Lobular breast cancer, also called invasive lobular carcinoma (ILC), occurs in the breast lobules. Lobules are the areas of the breast that produce milk. ILC is the second most common type of breast cancer. It affects about 10 percent of people with invasive breast cancer. Most people with breast cancer have the disease in their ducts, which are the structures that carry milk. This is type of cancer is called invasive ductal carcinoma (IDC).
The word “invasive” means that cancer has spread to other areas from the point of origin. In the case of ILC, it has spread to a particular breast lobule. For some people, this means cancerous cells are present in other sections of breast tissue. For others, it means the disease has spread (metastasized) to other parts of the body.
Although people can be diagnosed with lobular breast cancer at any age, it's most common in women aged 60 years and older. Research suggests that hormone replacement therapy after menopause may increase the risk of this type of cancer.
Like other cancers, ILC is staged on a 0 to 4 scale. Staging has to do with the size of the tumors, lymph node involvement, and whether they have spread to other areas of the body. Higher numbers represent more advanced stages.
The earlier you’re diagnosed with ILC and start treatment, the better your outlook. As with other types of cancer, early stages of ILC are likely to be treated more easily with fewer complications. This typically — but not always — leads to a complete recovery and low recurrence rates. However, early diagnosis is a significant challenge with ILC compared with the much more common IDC. That’s because the growth and spread patterns of ILC are more difficult to detect on routine mammograms and breast exams.
Your outlook depends not only on the stage of cancer, but also on your long-term care plans. Follow-up appointments and tests can help your doctor detect a recurrence of cancer or any other complications that may arise after breast cancer treatment. Schedule a physical exam and a mammogram every year. The first one should take place six months after a surgery or radiation therapy is complete.
Survival rates for cancer are typically calculated in terms of how many people live at least five years after their diagnosis. Although survival rates are similar between ILC and IDC, research has shown people with ILC have a slightly better outlook for both short- and long-term survival.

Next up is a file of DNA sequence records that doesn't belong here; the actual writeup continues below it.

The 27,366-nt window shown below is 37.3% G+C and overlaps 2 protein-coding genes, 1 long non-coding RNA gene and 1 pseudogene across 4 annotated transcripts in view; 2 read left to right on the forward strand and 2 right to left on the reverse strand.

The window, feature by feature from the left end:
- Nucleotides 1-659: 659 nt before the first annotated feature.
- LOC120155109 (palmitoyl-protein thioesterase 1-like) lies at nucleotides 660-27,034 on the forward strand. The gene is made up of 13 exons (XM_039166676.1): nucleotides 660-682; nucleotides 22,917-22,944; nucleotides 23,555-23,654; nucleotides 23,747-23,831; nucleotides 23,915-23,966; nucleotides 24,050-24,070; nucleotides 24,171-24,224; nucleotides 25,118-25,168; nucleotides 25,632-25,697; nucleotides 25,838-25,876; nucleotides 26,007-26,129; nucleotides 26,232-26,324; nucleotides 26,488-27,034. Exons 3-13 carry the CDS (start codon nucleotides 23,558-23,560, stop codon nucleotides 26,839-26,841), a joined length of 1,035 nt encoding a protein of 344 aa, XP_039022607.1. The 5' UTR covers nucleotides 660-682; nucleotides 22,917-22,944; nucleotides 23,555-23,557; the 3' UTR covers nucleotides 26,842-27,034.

A study published in the British Journal of Cancer in 1997 showed that people with ILC had less spread of cancer and higher 5- and 30-year survival rates than people with IDC. In ILC, the 5-year survival rate was 78 percent, and the 30-year survival rate was 50 percent. In IDC, the 5-year rate was 63 percent, and the 30-year rate was 37 percent.
More recent studies published in Breast Cancer Research suggest 5-year disease-free survival rates have since improved. The study showed rates had risen for both types to about 85 percent for ILC and approximately 83 percent for IDC. While the disparity between the two types of cancer is not as wide in more recent research, the outlook for ILC still appears to be brighter than that of IDC.
ILC can be more difficult to diagnose than other forms of breast cancer because it spreads in a unique pattern of branching. The good news is that it's a relatively slow-growing cancer, which gives you time to form a treatment plan with your cancer team. There are several treatment options that can help increase your chances of a full recovery.
Treatment varies depending on the stage of your cancer. Small tumors in the breast that have not yet spread may be removed in a lumpectomy. This procedure is a scaled down version of a full mastectomy. In a lumpectomy, only part of the breast tissue is removed. In a mastectomy, an entire breast is removed with or without the underlying muscle and connective tissue.
Chemotherapy may be used to shrink tumors before surgery. You may need radiation after a lumpectomy to make sure all of the cancer cells have been destroyed.
Your doctor will help you form a care plan that’s personalized based on your health, using the most current technologies available.
A diagnosis of ILC can be challenging, especially since it’s harder to initially diagnose, as well as not being as well-studied as IDC. However, many people live long after their diagnosis.
Medical research and technology that was available five years ago may not always be as advanced as current treatment options. A diagnosis of ILC today may have a more positive outlook than it would have five or more years ago.